sleeping baby in a carrier
Courtesy of Sarah Leopold

4. The ethical issues in adoption are… complicated, and you shouldn’t shy away from understanding them.

As you start researching adoption agencies and attorneys, you may read about ‘ethical adoption.’ The private adoption system is imperfect at best, and downright coercive at worst. One unfortunate reality is that adoption is a money-making industry, and this means that adoption professionals are rarely unbiased or completely altruistic. You may care most right now about finding an agency or attorney with the lowest fees or fastest average time to placement, but I suggest you re-think those priorities. It’s not that those factors aren’t important, but the adoption journey doesn’t end at placement. Think of it this way… you’re entering into a lifetime relationship with your future child and most likely with members of their biological family. The best way to set that relationship up for success is to ensure that you and your child’s mother receive the best care, counseling, and support possible from the very beginning. This means doing some digging to ensure the agency or attorney you work with actually has ethical practices and doesn’t just have the word ‘ethical’ listed on their website.

5. The rate of private adoptions has been dropping over the years, and that’s actually something to be celebrated.

If you are someone hoping to adopt, you’re likely distressed by the data showing how drastically private domestic and international adoptions have decreased in recent years. The reasons are complex and include tightened restrictions on international adoptions, and an increase in social support systems put in place due to the pandemic. Whatever the reasons, fewer children are being adopted and raised by non-biological families, and this is something we should all celebrate. However, this also means the average wait time to adopt has increased dramatically, with many agencies refusing to take on new waiting families or even closing down. It’s possible this trend may continue for some time. It also means that hopeful adoptive families should consider exploring alternative ways of building a family, such as adoption from foster care. If you want to grow your family and do it quickly, there are some great options other than private adoption.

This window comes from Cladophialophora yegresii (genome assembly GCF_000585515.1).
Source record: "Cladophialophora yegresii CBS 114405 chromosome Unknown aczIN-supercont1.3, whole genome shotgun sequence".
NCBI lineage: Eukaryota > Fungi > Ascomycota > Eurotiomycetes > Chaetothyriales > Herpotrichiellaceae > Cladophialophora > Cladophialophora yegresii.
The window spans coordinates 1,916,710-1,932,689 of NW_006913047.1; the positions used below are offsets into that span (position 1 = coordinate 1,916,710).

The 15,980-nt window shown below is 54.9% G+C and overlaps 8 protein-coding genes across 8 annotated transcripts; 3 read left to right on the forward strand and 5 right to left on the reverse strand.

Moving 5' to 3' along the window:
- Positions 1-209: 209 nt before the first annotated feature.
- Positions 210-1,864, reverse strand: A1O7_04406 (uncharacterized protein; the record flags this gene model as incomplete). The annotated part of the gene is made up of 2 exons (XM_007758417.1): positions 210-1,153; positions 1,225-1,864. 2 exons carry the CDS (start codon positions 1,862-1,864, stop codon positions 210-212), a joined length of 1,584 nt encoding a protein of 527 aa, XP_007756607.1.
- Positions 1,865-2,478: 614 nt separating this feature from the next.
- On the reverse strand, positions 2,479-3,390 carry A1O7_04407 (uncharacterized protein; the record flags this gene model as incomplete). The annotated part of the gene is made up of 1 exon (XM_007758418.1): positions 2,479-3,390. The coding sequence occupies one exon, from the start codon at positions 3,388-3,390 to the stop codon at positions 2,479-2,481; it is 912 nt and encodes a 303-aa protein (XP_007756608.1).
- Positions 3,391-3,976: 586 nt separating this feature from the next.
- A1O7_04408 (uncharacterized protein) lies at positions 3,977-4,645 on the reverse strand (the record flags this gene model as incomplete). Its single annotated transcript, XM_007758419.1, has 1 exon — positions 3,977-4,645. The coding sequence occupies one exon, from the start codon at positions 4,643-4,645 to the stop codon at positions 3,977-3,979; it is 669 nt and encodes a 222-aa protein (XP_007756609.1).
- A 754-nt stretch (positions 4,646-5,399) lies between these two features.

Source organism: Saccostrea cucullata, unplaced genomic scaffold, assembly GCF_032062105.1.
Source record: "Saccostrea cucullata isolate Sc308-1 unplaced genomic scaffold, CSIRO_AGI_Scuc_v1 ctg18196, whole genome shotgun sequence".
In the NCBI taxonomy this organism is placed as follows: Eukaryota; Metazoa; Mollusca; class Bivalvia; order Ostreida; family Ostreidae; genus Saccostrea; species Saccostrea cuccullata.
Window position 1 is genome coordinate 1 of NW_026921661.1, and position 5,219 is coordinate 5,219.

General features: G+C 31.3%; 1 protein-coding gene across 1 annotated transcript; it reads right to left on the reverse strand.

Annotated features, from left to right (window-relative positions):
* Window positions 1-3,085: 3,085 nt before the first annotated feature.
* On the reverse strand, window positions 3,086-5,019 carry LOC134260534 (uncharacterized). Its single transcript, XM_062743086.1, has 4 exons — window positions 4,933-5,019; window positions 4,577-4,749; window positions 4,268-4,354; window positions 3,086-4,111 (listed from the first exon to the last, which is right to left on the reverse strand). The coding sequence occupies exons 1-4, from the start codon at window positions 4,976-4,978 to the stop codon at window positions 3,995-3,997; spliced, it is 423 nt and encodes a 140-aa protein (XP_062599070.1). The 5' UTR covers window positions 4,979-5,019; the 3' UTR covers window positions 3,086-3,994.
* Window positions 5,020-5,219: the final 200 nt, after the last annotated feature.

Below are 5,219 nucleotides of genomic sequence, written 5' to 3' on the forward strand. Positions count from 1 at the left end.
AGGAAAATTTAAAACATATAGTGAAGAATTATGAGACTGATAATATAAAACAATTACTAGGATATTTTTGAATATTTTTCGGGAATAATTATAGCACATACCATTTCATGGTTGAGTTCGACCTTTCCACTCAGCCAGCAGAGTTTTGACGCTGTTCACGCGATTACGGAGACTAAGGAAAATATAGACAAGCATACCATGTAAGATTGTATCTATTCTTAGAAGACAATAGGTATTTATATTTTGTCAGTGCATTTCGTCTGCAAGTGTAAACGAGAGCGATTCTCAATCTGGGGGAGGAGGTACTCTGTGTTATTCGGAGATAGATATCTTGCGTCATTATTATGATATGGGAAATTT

6. You need to have thick skin, and a willingness to consider the points of views of others.

The fact is, there are plenty of negative feelings around adoption, and most all are valid in their own way. If you only expect to hear from others what a ‘selfless and kind’ thing you’re doing by ‘saving a child’ or ‘giving a needy child a home,’ you’re in for a rude awakening and need to re-evaluate your motivations to adopt. And although many adoptive parents are indeed guided towards adoption through spiritual or religious beliefs, oftentimes the language around being ‘called by God’ to adopt can be troublesome and even offensive to adoptees and birth families. Take the time to really learn about other viewpoints on adoption before you start the process. You should be prepared to hear a wide range of opinions on adoption in general, as well as on the motivations and intentions of adoptive parents specifically. Take all of this in with an open mind and use this time for self-reflection of your own feelings and purpose in this journey.

Despite the complex issues surrounding private adoption, it is absolutely worth exploring as a way to grow your family. Although I wish I could go back in time and do things more purposefully in my own journey, I wouldn’t change the outcome for the world. I’m grateful every day for my son and his birth family. And although the path to adoption has become much more difficult recently, I would still encourage you to start the process now. I’ll leave you with this advice: if you want to stand out amongst a crowd of millions hoping to adopt, do that by becoming the best prepared, best educated, and most adoption-literate waiting family in the pack.

This story was submitted to Love What Matters by Sarah Leopold from Columbus Ohio. You can follow their journey on Instagram

mom holding her baby
Courtesy of Sarah Leopold